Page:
25 seems like a lot to me. The guide recommended listing 20 for your first pass, but I’ve never been able to do anything with limitations xD. Now, once the list is made, the guide recommends to go ahead and start revising. But… I felt like I really wasn’t prepared to do that yet. Two of my biggest fixes were as follows: make character development bigger and much clearer and incorporate more worldbuilding throughout. I didn’t feel like I had all the tools necessary to revise in the best way.

So I went all the way back to the beginning. Back to my ten months worth of research and notes from before I wrote this novel in November. I hadn’t visited them in great detail in a decent amount of time, so it was long overdue. I worked with the character interview questionnaire alongside my character profiles so I could work with both my basic original ideas and have inspiration to build off of them.

I focused on Grace and Aiden for now as they are the most prevalent in the novel. I plan on working with other characters as I revise as they pop up in the story. Grace has become a fuller character: retaining her stubborn and passionate nature while mixing in a few more character flaws, fears, and somewhat of a softer heart underneath. Aiden has completely reverted back to my original intention for the character that did not come across at all in the current draft. He plays a little more fast and loose and is driven by a strong desire for adventure. His regrets in his life will hopefully come more into play as well as he develops.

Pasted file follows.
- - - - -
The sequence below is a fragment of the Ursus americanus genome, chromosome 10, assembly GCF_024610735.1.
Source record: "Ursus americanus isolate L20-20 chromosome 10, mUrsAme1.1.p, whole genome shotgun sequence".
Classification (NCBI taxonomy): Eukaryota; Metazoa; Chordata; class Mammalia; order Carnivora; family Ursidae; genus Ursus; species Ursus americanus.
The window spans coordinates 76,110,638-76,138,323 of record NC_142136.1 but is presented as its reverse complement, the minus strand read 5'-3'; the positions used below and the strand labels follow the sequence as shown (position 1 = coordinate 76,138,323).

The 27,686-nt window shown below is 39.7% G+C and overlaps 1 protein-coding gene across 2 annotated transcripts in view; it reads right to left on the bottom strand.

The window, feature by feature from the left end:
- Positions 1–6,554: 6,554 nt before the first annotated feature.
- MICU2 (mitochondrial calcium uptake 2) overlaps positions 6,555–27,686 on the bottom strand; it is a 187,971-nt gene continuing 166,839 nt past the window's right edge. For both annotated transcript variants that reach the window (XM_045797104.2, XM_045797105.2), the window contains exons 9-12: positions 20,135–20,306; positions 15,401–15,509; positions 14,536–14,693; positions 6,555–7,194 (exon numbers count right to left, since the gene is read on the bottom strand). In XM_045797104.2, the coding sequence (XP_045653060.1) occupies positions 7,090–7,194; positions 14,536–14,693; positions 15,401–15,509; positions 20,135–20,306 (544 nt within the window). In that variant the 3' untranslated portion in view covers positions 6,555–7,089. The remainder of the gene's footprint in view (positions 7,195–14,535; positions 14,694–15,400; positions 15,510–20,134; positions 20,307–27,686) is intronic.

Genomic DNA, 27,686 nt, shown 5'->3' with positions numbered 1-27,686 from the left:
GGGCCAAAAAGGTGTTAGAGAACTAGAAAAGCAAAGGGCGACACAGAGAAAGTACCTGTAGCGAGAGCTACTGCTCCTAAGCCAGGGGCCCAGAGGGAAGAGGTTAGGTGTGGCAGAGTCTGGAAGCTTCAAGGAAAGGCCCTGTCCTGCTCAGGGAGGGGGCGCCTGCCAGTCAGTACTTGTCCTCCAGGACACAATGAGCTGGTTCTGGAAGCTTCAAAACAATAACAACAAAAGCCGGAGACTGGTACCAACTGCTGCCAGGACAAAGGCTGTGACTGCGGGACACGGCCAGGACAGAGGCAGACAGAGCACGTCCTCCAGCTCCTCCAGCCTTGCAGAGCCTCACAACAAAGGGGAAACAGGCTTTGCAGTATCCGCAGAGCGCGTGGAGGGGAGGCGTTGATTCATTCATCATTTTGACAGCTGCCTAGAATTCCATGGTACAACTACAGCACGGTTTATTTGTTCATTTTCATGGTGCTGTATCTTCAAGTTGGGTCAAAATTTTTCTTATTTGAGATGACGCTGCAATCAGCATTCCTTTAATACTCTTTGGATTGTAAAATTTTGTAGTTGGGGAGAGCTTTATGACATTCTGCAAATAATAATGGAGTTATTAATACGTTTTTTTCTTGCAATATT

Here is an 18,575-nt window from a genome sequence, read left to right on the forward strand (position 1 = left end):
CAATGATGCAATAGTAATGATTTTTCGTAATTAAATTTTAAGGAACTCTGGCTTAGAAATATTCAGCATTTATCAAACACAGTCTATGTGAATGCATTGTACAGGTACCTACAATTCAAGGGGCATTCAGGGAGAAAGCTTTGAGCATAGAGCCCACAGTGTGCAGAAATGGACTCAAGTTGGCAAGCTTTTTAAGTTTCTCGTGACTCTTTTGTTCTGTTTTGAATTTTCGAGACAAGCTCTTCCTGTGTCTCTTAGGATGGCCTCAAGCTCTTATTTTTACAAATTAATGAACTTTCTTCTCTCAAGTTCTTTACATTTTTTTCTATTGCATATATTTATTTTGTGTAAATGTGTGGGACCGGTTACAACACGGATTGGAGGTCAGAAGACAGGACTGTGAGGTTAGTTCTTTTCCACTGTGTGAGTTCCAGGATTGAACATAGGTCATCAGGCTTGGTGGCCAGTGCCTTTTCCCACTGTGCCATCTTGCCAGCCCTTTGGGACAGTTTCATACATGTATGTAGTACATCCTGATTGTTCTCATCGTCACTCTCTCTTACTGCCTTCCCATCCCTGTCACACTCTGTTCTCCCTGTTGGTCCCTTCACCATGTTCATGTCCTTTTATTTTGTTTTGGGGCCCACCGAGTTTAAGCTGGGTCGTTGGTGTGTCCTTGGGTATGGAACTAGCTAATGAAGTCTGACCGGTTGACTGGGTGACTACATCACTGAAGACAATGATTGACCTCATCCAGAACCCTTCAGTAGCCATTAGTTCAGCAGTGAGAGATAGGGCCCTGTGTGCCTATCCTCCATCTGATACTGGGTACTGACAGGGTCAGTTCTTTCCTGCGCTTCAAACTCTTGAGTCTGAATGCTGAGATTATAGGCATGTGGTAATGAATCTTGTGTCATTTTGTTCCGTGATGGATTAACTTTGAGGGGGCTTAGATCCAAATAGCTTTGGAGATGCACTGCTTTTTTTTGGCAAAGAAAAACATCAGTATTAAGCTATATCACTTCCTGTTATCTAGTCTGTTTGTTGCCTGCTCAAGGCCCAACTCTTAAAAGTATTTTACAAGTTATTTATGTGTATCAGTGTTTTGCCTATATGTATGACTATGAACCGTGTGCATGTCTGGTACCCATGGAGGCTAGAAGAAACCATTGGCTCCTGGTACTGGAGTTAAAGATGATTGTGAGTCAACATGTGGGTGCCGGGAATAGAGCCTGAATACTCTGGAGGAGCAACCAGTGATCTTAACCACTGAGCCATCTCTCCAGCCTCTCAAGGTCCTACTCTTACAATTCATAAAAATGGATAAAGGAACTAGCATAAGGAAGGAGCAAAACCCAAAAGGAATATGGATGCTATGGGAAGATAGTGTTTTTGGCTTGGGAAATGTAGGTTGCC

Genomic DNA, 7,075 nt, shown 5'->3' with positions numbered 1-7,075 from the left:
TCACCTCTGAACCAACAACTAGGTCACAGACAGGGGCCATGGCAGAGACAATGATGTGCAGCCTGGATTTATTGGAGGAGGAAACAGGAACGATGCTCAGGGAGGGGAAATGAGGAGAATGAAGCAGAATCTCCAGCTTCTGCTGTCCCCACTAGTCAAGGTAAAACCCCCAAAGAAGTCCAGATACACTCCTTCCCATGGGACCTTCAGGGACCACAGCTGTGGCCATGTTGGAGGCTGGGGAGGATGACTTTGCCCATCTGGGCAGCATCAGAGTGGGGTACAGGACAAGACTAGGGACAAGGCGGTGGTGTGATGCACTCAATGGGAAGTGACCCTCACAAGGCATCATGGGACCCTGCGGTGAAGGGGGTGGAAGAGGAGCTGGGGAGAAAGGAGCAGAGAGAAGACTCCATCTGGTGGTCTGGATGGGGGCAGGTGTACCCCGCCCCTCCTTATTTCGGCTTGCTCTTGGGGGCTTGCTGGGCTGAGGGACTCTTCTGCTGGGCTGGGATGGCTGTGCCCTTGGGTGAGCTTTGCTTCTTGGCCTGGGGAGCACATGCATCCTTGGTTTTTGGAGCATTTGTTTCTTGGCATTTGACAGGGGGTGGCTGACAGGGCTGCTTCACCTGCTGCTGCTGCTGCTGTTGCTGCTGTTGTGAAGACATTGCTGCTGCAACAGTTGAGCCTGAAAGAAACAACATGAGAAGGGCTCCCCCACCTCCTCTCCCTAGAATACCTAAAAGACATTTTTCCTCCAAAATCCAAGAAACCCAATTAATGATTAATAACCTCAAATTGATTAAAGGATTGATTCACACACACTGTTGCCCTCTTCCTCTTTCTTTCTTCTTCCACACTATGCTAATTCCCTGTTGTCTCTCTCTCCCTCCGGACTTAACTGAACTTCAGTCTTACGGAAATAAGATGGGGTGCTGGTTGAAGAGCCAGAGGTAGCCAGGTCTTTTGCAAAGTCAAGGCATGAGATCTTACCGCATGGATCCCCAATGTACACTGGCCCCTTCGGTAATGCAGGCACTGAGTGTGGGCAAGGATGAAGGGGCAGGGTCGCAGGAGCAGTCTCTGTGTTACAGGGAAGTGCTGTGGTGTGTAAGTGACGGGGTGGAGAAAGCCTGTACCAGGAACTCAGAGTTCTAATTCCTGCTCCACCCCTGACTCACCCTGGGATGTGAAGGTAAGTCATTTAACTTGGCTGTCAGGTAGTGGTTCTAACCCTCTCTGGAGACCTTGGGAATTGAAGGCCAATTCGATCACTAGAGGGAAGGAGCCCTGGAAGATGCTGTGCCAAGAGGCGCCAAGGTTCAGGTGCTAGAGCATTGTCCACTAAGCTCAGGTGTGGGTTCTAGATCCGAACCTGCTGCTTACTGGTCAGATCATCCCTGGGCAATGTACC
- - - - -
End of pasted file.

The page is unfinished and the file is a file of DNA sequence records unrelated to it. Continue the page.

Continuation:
What Happens Now?

Now that I’m finished with character development for the time being, I plan on working a bit with each of the locations. As much as I talk about worldbuilding, I need to revisit mine and create more descriptive details that can be readily incorporated when I need them. Especially in the Middle Realm: that area has not been as planned out as I would like.

So because of all this, my timeline has shifted significantly. I plan on spending the entire summer in revisions. A second beta read will be pushed to either late July or August, depending on how efficiently I revise once I’m ready. I won’t be querying until potentially September or October. As much as I am a little disappointed that I wasn’t able to start looking for literary agents this summer, it is more important that the book is in its best possible condition before being judged. I believe it will make the process go quicker at the end of the day. I want my novel to be strong. So I will put in the time.